Winter storms are a little different. If we’re talking about snow, the initial snowfall has a similar effect to rain, it will muffle noises (though this is different from how rainfall will create overwhelming background noise.) It will reduce visibility, however, it won’t cause light sources to drop off. In fact, snow can sometimes amplify artificial light, bouncing it around. Meaning, you can still see in a snowy environment, when it would be too dark under other circumstances. This is especially true if you’re in an urban environment with ambient light pollution. However active snowfall still obscures vision. Someone in the snow can still see an artificial light source, but they won’t be able to determine what’s going on around it, because that will be obscured.
Snow creates mobility issues, similar to rain. It takes considerably more effort to move through it as it accumulates, and you’re having to break through a layer of snow. However, it applies uniformly, regardless the surface. It can also conceal sudden drops in the terrain, as the accumulation will have a roughly uniform surface. If the snow has been getting compacted down over time, and this isn’t the first storm, you can end up with a layer of ice under the snow. This isn’t immediately apparent, but, of course, it will be very slipery.
Snow has two very specific side problems. Being out in the snow will cause it to accumulate on you, but your own body heat will cause it to melt, leaving you wet, in the cold. Second, if you wear glasses, your glasses will fog up, either as a result of your own breath, or if you move out of the cold and into a warmer space.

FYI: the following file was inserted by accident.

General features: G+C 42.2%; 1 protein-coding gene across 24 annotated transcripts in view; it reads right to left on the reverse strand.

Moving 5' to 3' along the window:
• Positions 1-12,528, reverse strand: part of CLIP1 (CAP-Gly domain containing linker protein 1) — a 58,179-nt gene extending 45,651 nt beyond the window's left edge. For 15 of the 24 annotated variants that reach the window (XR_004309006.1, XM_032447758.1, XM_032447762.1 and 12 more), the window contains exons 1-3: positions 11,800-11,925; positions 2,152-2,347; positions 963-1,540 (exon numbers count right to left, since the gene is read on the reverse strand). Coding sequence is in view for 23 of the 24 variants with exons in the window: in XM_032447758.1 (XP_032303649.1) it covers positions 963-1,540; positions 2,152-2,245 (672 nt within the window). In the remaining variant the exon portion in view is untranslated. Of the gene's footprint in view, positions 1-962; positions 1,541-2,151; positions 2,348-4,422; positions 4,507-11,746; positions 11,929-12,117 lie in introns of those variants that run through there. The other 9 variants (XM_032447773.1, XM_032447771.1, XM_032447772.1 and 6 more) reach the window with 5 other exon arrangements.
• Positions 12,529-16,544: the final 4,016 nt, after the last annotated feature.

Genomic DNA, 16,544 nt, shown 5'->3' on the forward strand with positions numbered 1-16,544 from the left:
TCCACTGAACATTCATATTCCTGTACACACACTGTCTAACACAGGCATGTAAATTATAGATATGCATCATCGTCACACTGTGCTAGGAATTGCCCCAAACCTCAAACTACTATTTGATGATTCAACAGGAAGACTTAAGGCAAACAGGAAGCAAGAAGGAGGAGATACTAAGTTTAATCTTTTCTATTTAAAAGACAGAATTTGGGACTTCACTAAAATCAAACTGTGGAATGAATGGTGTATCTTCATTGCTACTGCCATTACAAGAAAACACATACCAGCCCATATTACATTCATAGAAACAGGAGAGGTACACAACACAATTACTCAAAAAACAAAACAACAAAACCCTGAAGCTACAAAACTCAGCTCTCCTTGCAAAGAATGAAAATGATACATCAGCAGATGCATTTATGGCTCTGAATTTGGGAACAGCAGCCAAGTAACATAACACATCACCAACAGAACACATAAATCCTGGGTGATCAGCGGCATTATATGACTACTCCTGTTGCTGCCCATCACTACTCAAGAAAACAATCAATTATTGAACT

As I mentioned earlier, this is one of the only times I wear my hair down, as hair provides excellent insulation. The downside is, of course, when the snow melts, it will you with soaked hair.
It’s important to remember the conditions your characters are in while writing a scene. So, on one hand, the descriptions above may sound overly systemic, it’s almost more important to keep in mind the sensations they’d experience, than sitting there and thinking, “well, it’s raining, so the character’s vision is cut by 20%. This is also where you may want to tweak conditions to create the situation you’re looking for.
If you want the rain to be ominous, then an approaching storm which may be several hours away, with possibly some light drizzle may be all you want. This won’t affect your characters in any systematic way, but it may offer the tone you’re looking for.
If you want your characters to be at a serious disadvantage, then semi-frequent lighting strikes, rain pouring down, possibly even power outages from downed lines, can all provide that. As the writer you have control over the exact nature of what’s happening.
Best of all, those both exist in a continuum. As your characters are working ahead of the storm, you’ll have the first droplets of rain, the sky getting darker. Maybe the early lightning strikes that come well in advance of their thunderclaps. But, as the storm moves in, and the weather worsens, you gradually transition towards what you want from the weather. You’re the writer, you control this.
Tracking conditions isn’t something you need to do as a writer, but if you’re struggling it can help. You can even sketch out little cards or notes describing the conditions for a scene (sort of like stage directions), if it helps you. Just, remember to take that out during rewrites, once you’ve internalized the scene.
You can even extend this idea further, if it is helpful. Such as writing up condition reminders for character injuries, or the consequences of character’s prior actions. So long it helps you. If you don’t feel you need to write up any conditions, don’t worry about it, you don’t have to, and no one will judge you for that. However, if you’re struggling, this may be a helpful system to consider.